The year was 1919. The war was finally over. Prime Minister Billy Hughes offered £10 000 for the first Australian airmen to fly home from England in 30 days. Six crews took up the challenge in planes that were as rudimentary as they were unreliable. And who won? South Australian brothers Ross and Keith Smith, backed by mechanics Wally Shiers (SA) and Jim Bennett (Vic). Their magnificent Vickers Vimy bomber can still be seen at Adelaide airport.
The Smith Brothers
Ross and Keith Smith spent part of their childhood growing up on Mutooroo Station, near Broken Hill. They were educated in Adelaide, and in 1910, Ross joined the Australian Mounted Cadets and was selected to represent South Australia in an international tour. He enlisted in August 1914, joining the 3rd Light Horse Brigade and served in the Dardanelles and later at Romani. Following an injury he learned to fly and in 1917 he joined the Australian Flying Corps. Keith Smith joined the Royal Flying Corps in Britain in 1914.
Prime Minister Billy Huges developed the idea for the competition with an eye to the potential of aviation technology, and how it could be used to Australia's benefit. The the Commonwealth Government provided the £10 000 prize money and the Royal Aero Club drafted the rules. The challenge was to fly from England to Australia within a period of 30 consecutive days, and competitors had to arrive before midnight on 31 December 1920.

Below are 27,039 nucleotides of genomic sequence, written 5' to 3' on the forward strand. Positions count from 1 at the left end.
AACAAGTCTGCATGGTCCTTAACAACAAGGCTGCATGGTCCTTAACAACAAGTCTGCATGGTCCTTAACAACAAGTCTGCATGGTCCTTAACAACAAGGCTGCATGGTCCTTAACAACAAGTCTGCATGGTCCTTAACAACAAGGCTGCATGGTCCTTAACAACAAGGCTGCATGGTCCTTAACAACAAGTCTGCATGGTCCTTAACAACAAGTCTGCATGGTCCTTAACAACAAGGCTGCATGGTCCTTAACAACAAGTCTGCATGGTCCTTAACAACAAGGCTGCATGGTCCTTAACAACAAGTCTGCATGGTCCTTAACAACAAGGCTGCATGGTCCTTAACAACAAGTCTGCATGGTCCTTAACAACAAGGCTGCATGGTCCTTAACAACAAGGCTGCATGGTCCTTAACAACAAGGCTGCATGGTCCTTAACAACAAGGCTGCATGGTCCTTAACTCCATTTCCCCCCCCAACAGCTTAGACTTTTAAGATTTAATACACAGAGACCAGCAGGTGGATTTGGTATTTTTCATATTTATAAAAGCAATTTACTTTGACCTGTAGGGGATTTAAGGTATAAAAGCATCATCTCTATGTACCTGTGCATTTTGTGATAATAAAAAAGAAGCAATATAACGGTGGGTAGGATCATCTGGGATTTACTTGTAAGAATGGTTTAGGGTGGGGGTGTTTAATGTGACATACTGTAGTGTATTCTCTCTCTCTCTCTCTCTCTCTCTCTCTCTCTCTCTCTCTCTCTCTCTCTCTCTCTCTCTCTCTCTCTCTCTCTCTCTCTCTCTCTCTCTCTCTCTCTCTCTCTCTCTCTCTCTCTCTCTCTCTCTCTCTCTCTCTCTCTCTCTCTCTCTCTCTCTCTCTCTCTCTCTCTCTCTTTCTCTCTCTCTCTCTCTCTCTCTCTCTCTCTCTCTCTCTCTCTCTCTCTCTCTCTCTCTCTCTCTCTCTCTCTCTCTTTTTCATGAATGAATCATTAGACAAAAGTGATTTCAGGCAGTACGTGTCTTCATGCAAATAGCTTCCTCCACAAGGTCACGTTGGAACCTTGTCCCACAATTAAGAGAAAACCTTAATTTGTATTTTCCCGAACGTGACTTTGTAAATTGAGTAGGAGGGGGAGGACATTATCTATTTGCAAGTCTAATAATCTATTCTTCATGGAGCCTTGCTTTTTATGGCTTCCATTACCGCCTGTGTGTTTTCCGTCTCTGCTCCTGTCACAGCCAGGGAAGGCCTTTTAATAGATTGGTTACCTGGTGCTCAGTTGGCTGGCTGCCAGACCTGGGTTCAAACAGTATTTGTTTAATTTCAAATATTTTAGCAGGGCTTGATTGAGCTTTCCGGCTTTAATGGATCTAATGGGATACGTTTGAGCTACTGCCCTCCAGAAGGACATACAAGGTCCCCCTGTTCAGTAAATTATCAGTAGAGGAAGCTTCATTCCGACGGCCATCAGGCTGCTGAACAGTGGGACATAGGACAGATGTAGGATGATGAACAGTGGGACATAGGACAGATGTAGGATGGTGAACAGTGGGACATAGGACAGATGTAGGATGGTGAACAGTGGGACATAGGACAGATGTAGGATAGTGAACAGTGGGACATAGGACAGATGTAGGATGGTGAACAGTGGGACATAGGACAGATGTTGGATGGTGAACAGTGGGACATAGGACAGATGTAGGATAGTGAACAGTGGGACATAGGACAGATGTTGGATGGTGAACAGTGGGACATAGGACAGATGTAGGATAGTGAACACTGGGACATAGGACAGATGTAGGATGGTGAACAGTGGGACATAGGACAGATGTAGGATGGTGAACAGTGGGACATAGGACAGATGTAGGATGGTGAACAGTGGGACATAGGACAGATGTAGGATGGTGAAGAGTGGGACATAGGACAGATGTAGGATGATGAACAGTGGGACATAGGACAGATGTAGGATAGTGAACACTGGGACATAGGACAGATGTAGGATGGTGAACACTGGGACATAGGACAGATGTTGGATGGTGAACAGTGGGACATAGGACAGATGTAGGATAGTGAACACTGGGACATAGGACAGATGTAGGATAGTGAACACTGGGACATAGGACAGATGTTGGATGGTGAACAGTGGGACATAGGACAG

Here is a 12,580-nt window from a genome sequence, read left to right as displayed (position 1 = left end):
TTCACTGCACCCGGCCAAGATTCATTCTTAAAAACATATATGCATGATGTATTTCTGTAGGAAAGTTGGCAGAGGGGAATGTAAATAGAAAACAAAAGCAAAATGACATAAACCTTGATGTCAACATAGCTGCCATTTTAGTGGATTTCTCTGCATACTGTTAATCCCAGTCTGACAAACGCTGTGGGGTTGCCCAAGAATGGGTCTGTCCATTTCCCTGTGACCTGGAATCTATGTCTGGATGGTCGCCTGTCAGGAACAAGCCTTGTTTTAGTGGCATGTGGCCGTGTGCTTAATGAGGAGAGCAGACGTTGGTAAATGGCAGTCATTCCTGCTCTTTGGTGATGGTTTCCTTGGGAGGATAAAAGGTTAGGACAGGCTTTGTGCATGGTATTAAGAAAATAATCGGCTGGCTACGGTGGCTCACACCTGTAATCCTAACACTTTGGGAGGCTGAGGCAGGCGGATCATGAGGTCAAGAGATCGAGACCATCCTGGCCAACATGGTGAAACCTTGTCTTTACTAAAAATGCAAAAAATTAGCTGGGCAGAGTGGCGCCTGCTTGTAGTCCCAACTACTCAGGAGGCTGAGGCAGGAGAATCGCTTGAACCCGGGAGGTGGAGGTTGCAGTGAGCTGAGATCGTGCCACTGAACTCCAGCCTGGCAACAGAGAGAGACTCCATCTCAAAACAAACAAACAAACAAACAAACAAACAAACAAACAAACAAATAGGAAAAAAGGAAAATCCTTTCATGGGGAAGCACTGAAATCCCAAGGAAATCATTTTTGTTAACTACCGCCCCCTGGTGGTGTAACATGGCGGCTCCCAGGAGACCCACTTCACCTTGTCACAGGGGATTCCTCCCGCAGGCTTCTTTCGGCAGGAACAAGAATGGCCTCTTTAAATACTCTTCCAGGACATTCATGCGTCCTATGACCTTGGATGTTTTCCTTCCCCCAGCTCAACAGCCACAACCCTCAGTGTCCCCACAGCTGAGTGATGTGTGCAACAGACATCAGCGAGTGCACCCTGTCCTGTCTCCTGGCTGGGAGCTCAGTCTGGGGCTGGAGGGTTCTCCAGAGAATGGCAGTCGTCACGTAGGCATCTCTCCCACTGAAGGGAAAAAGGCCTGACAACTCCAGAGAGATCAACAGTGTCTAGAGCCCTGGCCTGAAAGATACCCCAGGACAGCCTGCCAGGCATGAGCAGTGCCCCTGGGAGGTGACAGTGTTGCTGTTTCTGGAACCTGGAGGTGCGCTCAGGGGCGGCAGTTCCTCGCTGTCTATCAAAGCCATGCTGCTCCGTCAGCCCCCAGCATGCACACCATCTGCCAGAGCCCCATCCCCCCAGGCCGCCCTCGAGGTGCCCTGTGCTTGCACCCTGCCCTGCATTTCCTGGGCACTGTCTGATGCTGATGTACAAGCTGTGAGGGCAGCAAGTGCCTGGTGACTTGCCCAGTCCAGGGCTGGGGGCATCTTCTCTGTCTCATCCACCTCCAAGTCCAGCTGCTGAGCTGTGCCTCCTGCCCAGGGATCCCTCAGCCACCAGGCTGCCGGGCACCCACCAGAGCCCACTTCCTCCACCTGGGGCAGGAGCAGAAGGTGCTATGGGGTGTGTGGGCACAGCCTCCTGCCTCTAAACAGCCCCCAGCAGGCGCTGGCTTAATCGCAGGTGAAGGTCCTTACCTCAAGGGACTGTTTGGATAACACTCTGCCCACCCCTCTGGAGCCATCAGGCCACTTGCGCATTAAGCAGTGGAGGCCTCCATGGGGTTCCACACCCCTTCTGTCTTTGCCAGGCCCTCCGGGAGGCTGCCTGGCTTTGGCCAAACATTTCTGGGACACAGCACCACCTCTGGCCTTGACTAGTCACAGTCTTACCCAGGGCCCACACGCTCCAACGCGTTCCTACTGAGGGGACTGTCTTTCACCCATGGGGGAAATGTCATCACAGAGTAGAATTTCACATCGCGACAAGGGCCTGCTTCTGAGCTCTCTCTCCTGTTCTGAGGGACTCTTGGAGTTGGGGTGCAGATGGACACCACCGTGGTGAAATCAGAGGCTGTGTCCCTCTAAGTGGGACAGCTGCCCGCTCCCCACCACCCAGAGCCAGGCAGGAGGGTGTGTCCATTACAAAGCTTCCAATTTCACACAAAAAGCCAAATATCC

Ross flew as pilot, Keith as assistant pilot and navigator, Wally Shiers and Jim Bennett were the mechanics. The four men left Hounslow in England on 12 November 1919. The journey was difficult, they took off in bad weather, after several delays, and struck more en route making visibility poor and at times forcing Ross Smith to fly low. They were aided in their journey by the Smith brothers' knowledge of parts of the route from their war service. They flew through parts of Europe, the Middle East, India and south east Asia to the finish in Darwin.
The Smith Brothers and their crew were successful in the challenge, and the Smith brothers were knighted for their efforts. Only one of the five other groups to take up the challenge actually made it to Australia.
In 2019 we celebrate the men, the plane, and the centenary of a journey every bit as awe-inspiring as the moon landing. The History Trust of South Australia is preparing a series of programs and events to mark the 100th anniversary of the successful flight. There will be updates here and a dedicated website for the commemoration later in 2018.
The Airways Museum & Civil Aviation Historical Society, 'England-Australia Air Race - 1919', http://www.airwaysmuseum.com/Vickers%20Vimy%20G-EAOU%20crew.htm, accessed 6 April 2017
History Trust of South Australia, 'Ross Smith' in A World Away: South Australia's War, accessed 6 April 2017
State Library of South Australia, Digital Collections: 'First England-Australia Flight', http://digital.collections.slsa.sa.gov.au/nodes/view/2823, accessed 6 April 2017